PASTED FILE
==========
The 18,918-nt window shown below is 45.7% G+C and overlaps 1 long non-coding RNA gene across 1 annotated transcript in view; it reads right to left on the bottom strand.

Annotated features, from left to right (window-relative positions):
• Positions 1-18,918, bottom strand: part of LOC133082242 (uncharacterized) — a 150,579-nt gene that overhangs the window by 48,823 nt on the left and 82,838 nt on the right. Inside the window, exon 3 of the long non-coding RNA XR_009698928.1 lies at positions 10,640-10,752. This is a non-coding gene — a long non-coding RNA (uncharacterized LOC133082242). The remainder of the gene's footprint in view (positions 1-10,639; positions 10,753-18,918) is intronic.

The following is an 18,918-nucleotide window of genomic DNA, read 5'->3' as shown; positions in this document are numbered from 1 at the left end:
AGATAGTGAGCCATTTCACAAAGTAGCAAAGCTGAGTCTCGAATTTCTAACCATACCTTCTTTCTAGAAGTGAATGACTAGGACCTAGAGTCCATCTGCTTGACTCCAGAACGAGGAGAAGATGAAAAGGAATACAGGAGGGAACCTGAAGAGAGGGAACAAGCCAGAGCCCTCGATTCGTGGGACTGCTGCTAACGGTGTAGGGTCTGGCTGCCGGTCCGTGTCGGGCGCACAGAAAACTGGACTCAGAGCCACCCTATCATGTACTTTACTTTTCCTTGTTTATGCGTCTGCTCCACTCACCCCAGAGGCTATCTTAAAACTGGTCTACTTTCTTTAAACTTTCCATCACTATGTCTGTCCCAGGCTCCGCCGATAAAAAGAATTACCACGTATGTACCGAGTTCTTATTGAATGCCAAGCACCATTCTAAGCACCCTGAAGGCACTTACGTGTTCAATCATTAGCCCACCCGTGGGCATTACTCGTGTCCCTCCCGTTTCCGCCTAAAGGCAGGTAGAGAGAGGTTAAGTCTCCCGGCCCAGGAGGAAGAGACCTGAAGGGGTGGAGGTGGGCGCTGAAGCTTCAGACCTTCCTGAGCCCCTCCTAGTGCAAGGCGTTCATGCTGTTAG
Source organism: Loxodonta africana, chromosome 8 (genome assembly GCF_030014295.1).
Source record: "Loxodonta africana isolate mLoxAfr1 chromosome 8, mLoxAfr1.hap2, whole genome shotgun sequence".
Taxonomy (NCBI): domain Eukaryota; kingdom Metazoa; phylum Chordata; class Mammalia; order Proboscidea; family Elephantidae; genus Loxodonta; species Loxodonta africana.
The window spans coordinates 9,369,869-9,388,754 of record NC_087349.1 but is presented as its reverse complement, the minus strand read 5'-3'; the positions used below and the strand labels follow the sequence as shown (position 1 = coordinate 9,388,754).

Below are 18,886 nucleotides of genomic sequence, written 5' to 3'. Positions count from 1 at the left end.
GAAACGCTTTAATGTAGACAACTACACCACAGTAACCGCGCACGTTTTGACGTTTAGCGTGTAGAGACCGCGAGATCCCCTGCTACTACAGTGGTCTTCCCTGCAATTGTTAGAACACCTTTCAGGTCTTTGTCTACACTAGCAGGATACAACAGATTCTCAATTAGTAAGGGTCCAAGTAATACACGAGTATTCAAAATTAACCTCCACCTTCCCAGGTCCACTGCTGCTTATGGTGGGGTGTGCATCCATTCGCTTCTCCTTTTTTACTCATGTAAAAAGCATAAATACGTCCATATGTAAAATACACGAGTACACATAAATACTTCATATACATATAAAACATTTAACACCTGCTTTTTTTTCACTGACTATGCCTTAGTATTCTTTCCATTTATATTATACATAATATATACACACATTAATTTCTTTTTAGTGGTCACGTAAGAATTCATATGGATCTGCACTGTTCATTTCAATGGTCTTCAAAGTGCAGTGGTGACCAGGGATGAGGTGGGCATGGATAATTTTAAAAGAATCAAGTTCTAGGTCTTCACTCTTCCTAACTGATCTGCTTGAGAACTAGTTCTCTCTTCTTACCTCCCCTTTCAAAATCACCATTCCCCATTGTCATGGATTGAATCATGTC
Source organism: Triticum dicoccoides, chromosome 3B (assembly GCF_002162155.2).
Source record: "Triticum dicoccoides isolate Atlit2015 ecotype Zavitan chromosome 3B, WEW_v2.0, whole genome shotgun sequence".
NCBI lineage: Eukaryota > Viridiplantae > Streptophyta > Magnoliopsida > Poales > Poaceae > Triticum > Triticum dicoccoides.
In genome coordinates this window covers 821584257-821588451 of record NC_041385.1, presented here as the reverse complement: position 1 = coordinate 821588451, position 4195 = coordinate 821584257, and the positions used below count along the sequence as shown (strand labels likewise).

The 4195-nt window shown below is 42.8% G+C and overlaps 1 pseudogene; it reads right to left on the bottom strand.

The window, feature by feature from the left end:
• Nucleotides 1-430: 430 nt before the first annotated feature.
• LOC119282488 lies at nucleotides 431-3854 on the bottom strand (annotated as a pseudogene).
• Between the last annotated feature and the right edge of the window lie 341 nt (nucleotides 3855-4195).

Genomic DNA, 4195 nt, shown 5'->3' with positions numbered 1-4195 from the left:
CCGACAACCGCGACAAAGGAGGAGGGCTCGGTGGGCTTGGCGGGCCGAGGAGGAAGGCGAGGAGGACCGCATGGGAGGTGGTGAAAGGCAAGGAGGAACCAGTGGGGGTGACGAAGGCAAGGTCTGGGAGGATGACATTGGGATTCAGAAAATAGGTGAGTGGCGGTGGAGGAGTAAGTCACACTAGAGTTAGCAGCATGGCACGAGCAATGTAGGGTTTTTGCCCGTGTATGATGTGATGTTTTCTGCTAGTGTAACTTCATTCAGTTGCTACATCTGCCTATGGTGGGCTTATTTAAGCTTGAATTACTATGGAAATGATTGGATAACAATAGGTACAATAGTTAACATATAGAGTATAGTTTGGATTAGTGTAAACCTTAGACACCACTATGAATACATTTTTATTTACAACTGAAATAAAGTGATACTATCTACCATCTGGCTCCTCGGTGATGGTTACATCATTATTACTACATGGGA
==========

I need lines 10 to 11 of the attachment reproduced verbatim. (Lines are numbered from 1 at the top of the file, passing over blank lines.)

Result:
Below are 18,886 nucleotides of genomic sequence, written 5' to 3'. Positions count from 1 at the left end.
GAAACGCTTTAATGTAGACAACTACACCACAGTAACCGCGCACGTTTTGACGTTTAGCGTGTAGAGACCGCGAGATCCCCTGCTACTACAGTGGTCTTCCCTGCAATTGTTAGAACACCTTTCAGGTCTTTGTCTACACTAGCAGGATACAACAGATTCTCAATTAGTAAGGGTCCAAGTAATACACGAGTATTCAAAATTAACCTCCACCTTCCCAGGTCCACTGCTGCTTATGGTGGGGTGTGCATCCATTCGCTTCTCCTTTTTTACTCATGTAAAAAGCATAAATACGTCCATATGTAAAATACACGAGTACACATAAATACTTCATATACATATAAAACATTTAACACCTGCTTTTTTTTCACTGACTATGCCTTAGTATTCTTTCCATTTATATTATACATAATATATACACACATTAATTTCTTTTTAGTGGTCACGTAAGAATTCATATGGATCTGCACTGTTCATTTCAATGGTCTTCAAAGTGCAGTGGTGACCAGGGATGAGGTGGGCATGGATAATTTTAAAAGAATCAAGTTCTAGGTCTTCACTCTTCCTAACTGATCTGCTTGAGAACTAGTTCTCTCTTCTTACCTCCCCTTTCAAAATCACCATTCCCCATTGTCATGGATTGAATCATGTC